- Consider the level of capability to provide life-sustaining services to the affected population.
- Assess the efficiency to provide decision-makers with decision-relevant information.
- Examine the ability to restore water service and address health concerns.
- Review lessons learned and identify improvements for the future.
Participants and Activities
Attendees congregated from Maryland, Virginia and Washington, DC to contribute their ideas at the TTX facilitated by Lisa Ragain at MWCOG. Seventy-two water-related professionals participated from local public health organizations, local and state emergency management teams, water utility companies, federal agencies and national associations.
Oscar Alleyne of NACCHO, Jonathan Yoder of the CDC, and Steve Bieber of MWCOG welcomed attendees to the drinking water advisory TTX, emphasizing the importance of protecting the health of our communities through water preparedness. They highlighted what a unique opportunity it was to collaborate in-person with a diverse group of water preparedness colleagues to close gaps in communication.
The TTX included four modules that played out a hypothetical drinking water emergency in detail. Participants were split into groups by state and advised to use the outlined scenario to answer follow-up questions after each module. These questions asked participants about ways to effectively act during the hypothetical scenario to best resolve the emergency. After the completion of all four modules in the separated groups, all attendees congregated into one hot wash discussion to debrief.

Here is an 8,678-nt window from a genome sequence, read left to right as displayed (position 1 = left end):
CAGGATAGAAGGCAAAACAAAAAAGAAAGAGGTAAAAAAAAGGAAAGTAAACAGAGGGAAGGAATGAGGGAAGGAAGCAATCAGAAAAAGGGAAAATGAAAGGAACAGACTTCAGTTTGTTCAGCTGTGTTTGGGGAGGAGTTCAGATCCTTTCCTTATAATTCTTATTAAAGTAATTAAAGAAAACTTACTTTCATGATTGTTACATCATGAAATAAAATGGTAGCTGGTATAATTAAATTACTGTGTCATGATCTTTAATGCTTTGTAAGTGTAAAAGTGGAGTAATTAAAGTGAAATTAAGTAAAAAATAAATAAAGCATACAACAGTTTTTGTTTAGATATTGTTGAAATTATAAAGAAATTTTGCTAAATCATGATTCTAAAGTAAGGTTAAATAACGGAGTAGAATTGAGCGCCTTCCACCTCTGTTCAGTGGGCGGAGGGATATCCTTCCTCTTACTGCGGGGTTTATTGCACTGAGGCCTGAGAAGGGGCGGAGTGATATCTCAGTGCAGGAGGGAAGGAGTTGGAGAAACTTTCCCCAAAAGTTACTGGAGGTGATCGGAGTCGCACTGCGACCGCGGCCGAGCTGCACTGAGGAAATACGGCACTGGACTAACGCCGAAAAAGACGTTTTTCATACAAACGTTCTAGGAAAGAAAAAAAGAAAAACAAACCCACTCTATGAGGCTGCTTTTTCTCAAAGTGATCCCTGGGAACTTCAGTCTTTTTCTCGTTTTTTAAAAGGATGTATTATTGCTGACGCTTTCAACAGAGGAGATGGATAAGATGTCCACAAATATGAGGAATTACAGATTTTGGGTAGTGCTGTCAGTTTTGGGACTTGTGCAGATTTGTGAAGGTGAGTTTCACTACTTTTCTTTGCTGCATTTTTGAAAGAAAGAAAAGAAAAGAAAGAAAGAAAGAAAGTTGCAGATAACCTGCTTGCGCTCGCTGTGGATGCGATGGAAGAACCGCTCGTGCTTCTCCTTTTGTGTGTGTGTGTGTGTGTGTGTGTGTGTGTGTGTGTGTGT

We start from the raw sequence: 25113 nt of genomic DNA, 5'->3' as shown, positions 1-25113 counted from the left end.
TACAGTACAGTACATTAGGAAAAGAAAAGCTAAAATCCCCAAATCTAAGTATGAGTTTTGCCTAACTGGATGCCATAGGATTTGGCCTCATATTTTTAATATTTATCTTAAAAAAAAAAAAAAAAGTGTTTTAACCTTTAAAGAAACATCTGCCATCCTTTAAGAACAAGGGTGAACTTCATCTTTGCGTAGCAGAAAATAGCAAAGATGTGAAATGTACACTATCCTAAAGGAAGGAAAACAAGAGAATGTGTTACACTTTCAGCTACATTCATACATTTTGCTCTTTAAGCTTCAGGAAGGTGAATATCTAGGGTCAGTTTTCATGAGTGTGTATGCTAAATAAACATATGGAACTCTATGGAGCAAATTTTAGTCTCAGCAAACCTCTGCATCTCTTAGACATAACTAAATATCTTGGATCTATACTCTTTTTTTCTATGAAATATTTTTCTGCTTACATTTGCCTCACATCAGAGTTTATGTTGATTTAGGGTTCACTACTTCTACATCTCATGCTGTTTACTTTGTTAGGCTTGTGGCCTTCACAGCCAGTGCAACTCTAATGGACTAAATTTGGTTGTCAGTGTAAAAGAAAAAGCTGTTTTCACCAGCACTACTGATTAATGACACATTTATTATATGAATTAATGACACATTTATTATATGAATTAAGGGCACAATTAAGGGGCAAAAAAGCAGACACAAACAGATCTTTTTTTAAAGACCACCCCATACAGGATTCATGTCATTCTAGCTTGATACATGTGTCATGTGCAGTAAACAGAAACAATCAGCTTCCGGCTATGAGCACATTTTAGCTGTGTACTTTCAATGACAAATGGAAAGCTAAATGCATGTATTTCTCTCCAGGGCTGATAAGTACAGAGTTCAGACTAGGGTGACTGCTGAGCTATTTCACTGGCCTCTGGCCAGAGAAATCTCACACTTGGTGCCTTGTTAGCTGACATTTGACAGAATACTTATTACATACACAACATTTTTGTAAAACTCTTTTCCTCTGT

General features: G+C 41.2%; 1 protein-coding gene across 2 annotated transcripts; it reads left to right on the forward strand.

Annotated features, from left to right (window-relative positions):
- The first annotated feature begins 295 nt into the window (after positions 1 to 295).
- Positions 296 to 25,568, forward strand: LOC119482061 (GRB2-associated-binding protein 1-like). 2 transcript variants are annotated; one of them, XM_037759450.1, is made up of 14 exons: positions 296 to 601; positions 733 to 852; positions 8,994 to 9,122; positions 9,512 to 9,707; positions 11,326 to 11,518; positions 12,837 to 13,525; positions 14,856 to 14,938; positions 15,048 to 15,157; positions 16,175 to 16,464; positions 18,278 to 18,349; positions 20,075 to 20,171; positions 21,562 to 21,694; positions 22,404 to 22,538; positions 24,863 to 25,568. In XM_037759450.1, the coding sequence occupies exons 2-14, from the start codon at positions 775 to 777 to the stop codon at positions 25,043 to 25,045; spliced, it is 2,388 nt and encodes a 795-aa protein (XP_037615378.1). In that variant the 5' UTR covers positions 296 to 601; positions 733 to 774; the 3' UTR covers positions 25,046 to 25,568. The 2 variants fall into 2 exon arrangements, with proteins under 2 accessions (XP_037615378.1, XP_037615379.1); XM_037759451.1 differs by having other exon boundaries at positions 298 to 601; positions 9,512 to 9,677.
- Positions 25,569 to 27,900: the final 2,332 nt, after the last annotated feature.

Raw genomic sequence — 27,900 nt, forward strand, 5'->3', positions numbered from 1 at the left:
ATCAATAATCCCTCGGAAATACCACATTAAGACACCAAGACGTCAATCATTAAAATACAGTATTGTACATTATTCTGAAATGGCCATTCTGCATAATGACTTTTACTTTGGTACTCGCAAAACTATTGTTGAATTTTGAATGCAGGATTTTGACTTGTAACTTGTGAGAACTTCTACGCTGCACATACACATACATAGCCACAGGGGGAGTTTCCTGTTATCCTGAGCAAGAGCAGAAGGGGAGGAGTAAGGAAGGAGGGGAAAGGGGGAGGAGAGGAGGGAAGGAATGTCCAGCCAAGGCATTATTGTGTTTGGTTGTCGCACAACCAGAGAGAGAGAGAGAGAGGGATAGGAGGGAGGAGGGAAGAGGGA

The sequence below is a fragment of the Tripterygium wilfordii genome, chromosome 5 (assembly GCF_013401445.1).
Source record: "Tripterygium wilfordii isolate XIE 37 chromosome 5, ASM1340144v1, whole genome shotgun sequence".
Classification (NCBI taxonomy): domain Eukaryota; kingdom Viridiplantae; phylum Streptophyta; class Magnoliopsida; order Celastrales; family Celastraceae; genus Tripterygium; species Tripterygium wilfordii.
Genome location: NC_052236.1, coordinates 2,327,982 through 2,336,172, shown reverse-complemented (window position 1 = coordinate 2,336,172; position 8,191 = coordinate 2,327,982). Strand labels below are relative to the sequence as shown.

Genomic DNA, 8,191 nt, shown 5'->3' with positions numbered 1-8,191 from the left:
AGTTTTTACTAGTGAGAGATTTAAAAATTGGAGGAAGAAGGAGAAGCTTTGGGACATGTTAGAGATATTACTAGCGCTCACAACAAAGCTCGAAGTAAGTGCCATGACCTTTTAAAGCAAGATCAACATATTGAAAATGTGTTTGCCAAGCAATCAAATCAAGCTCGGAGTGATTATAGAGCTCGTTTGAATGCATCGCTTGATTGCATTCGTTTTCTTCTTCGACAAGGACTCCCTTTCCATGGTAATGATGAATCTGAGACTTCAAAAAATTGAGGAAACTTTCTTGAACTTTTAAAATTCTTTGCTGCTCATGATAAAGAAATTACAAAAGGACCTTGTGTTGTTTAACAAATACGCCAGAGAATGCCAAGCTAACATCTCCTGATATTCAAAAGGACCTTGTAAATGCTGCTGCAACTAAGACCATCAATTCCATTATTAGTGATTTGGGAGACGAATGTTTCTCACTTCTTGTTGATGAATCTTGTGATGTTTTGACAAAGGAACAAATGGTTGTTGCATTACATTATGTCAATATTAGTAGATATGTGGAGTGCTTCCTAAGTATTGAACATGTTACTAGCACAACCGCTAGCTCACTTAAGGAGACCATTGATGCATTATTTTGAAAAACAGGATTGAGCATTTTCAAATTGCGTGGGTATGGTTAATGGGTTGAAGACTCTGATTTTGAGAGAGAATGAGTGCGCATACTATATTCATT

The facilitated hot wash discussion allowed attendees to learn how other jurisdictions planned to approach the same water emergency challenges. Best practices and alternate ways of resolving the drinking water TTX were addressed, in addition to a number of lessons learned.
Here are a few takeaways from the day:
- Open communication between professionals with diverse experience and knowledge is crucial in preventing confusion in preparing for, responding to, and recovering from the loss of a city’s drinking water supply.
- Developing strong partnerships and having tools to better respond to water emergencies can improve efficiency and help avoid error in response efforts.
- Local health departments should be educated on key resources and tools at the community’s disposal before WASH emergencies to be ready to act.
- Sharing and listening to other stakeholder roles in tabletop exercises allows community partners to see a situation from many perspectives. As a result, partners are able to make more informed decisions.
- TTXs can be an easy and effective way of preparing any community for a water-related emergency. TTXs can be customized to meet specific community needs related to water preparedness and can be a useful tool for community stakeholders.
This WASH emergency exercise allowed participants to build capabilities that are useful and applicable in numerous jurisdictions. Bettering response coordination, critical decision-making and integration of resources are skills that translate to diverse populations and locations across the nation.